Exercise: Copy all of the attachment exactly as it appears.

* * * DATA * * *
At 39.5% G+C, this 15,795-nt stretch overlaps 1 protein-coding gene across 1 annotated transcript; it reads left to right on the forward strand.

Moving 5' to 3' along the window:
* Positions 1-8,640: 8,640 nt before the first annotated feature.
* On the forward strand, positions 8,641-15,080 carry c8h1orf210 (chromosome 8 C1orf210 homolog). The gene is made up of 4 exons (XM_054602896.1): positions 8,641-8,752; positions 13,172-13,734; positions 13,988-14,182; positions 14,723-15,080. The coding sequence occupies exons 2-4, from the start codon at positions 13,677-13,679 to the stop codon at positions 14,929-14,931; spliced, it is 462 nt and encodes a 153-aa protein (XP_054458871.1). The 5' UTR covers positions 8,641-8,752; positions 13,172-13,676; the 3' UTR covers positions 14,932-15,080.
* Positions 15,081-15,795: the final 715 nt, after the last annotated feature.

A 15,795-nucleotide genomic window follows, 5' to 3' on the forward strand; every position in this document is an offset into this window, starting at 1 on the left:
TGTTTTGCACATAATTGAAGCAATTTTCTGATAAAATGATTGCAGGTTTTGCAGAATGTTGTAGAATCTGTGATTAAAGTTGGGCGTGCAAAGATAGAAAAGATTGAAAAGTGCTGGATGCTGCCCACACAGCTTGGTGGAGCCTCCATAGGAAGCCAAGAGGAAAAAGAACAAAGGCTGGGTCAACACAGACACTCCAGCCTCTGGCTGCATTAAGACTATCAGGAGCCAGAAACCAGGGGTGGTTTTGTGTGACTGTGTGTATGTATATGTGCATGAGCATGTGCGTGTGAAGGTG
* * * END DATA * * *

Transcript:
At 39.5% G+C, this 15,795-nt stretch overlaps 1 protein-coding gene across 1 annotated transcript; it reads left to right on the forward strand.

Moving 5' to 3' along the window:
* Positions 1-8,640: 8,640 nt before the first annotated feature.
* On the forward strand, positions 8,641-15,080 carry c8h1orf210 (chromosome 8 C1orf210 homolog). The gene is made up of 4 exons (XM_054602896.1): positions 8,641-8,752; positions 13,172-13,734; positions 13,988-14,182; positions 14,723-15,080. The coding sequence occupies exons 2-4, from the start codon at positions 13,677-13,679 to the stop codon at positions 14,929-14,931; spliced, it is 462 nt and encodes a 153-aa protein (XP_054458871.1). The 5' UTR covers positions 8,641-8,752; positions 13,172-13,676; the 3' UTR covers positions 14,932-15,080.
* Positions 15,081-15,795: the final 715 nt, after the last annotated feature.

A 15,795-nucleotide genomic window follows, 5' to 3' on the forward strand; every position in this document is an offset into this window, starting at 1 on the left:
TGTTTTGCACATAATTGAAGCAATTTTCTGATAAAATGATTGCAGGTTTTGCAGAATGTTGTAGAATCTGTGATTAAAGTTGGGCGTGCAAAGATAGAAAAGATTGAAAAGTGCTGGATGCTGCCCACACAGCTTGGTGGAGCCTCCATAGGAAGCCAAGAGGAAAAAGAACAAAGGCTGGGTCAACACAGACACTCCAGCCTCTGGCTGCATTAAGACTATCAGGAGCCAGAAACCAGGGGTGGTTTTGTGTGACTGTGTGTATGTATATGTGCATGAGCATGTGCGTGTGAAGGTG